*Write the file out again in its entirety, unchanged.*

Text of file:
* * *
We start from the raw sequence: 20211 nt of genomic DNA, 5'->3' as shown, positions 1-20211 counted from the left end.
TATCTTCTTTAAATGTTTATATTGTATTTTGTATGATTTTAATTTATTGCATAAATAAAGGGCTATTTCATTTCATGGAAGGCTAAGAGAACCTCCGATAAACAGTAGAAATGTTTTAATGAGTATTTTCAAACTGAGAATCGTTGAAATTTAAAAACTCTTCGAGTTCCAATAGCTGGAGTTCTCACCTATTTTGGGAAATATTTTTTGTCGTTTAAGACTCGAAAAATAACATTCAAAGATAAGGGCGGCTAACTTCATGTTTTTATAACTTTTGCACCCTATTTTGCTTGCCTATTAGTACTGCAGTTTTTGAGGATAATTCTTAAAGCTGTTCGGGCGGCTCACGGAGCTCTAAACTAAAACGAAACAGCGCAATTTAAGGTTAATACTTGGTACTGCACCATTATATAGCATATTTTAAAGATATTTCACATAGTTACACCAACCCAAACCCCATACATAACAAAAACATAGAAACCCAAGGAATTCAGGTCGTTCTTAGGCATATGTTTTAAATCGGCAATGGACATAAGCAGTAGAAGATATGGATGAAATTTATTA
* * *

We start from the raw sequence: 20211 nt of genomic DNA, 5'->3' as shown, positions 1-20211 counted from the left end.
TATCTTCTTTAAATGTTTATATTGTATTTTGTATGATTTTAATTTATTGCATAAATAAAGGGCTATTTCATTTCATGGAAGGCTAAGAGAACCTCCGATAAACAGTAGAAATGTTTTAATGAGTATTTTCAAACTGAGAATCGTTGAAATTTAAAAACTCTTCGAGTTCCAATAGCTGGAGTTCTCACCTATTTTGGGAAATATTTTTTGTCGTTTAAGACTCGAAAAATAACATTCAAAGATAAGGGCGGCTAACTTCATGTTTTTATAACTTTTGCACCCTATTTTGCTTGCCTATTAGTACTGCAGTTTTTGAGGATAATTCTTAAAGCTGTTCGGGCGGCTCACGGAGCTCTAAACTAAAACGAAACAGCGCAATTTAAGGTTAATACTTGGTACTGCACCATTATATAGCATATTTTAAAGATATTTCACATAGTTACACCAACCCAAACCCCATACATAACAAAAACATAGAAACCCAAGGAATTCAGGTCGTTCTTAGGCATATGTTTTAAATCGGCAATGGACATAAGCAGTAGAAGATATGGATGAAATTTATTA